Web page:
A bill which would allow for the installation of a monument to the Ten Commandments on the grounds of the Arkansas State Capitol cleared the House Committee on State Agencies and Governmental Affairs this morning. It now goes to a vote before the full House. 

Senate Bill 939 would allow private funds to pay for the creation and installation of a monument bearing the old testament Ten Commandments. The bill states that in the event of a constitutional challenge, the Attorney General’s office may present a legal defense or ask that a defense be prepared by Liberty Legal Institute, a Texas-based law firm.


SB939 was presented by Rep. Kim Hammer (R-Benton), who said that the bill was “patterned after what was done in a few other states,” including Oklahoma, where Hammer said a Ten Commandments monument has withstood the scrutiny of state and federal courts. A fund would be set up for citizens to donate toward the monument if the bill becomes law

Anne Orsi, an attorney from Little Rock was one of several people who spoke against the bill, saying that the bill should not become law. Orsi said that the bill’s contention that American law is based in any way on the Ten Commandments is incorrect. “This simply isn’t true, either from a legal history standpoint or a practical standpoint.” American law, Orsi said, is mostly based on English Common Law. Orsi noted what should have been patently obvious to everybody in the room: that several of the Ten Commandments refer specifically about the deity of a particular religion, and therefore the installation of a monument to them on public grounds would be a violation of the First Amendment’s separation of church and state.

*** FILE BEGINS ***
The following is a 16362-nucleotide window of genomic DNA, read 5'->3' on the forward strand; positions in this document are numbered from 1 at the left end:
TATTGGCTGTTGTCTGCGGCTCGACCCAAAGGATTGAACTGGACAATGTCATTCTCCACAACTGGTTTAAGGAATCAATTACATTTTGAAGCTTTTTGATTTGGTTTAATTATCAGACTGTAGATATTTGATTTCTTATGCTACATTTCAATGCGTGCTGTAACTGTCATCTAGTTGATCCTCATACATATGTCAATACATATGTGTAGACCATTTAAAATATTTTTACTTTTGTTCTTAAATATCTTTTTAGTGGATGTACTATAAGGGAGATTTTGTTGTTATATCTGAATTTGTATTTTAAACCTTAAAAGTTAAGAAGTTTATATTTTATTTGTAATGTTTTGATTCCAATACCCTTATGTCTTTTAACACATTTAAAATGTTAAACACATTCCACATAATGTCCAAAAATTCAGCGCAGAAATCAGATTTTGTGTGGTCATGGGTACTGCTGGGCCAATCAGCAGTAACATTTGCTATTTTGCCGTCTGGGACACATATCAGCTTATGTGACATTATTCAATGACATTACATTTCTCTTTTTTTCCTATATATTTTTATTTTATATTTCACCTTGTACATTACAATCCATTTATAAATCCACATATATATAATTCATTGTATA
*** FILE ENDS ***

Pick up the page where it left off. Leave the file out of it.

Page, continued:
“The first four [commandments] are about worshipping the Abrahamic God,” Orsi said. “That’s picking one God out of many and that’s establishing religion. We should not do that. It’s unconstitutional, according to the First Amendment, the first of our Bill of Rights.” 

Given that one of the Ten Commandments likely coming soon to public property near you is Thou Shalt Not Bear False Witness, the following exchange between Rep. John Walker (D-Little Rock) and Hammer during Hammer’s closing for the bill must be noted: 


WALKER: “Rep. Hammer, does the bill have a tendency to prefer Christianity over other forms of religion that do not recognize the Ten Commandments in the state of Arkansas?”

HAMMER: “First of all, I’d like to note that I’m not the one that has initiated the conversation that this bill is being presented on the basis of supporting one religion over the other. Mine is supported from simply the fact that it’s of historical value, and we want to give representation and placement to a piece of history that has been around, probably, even before the country started. So in regards to answer your question: no.”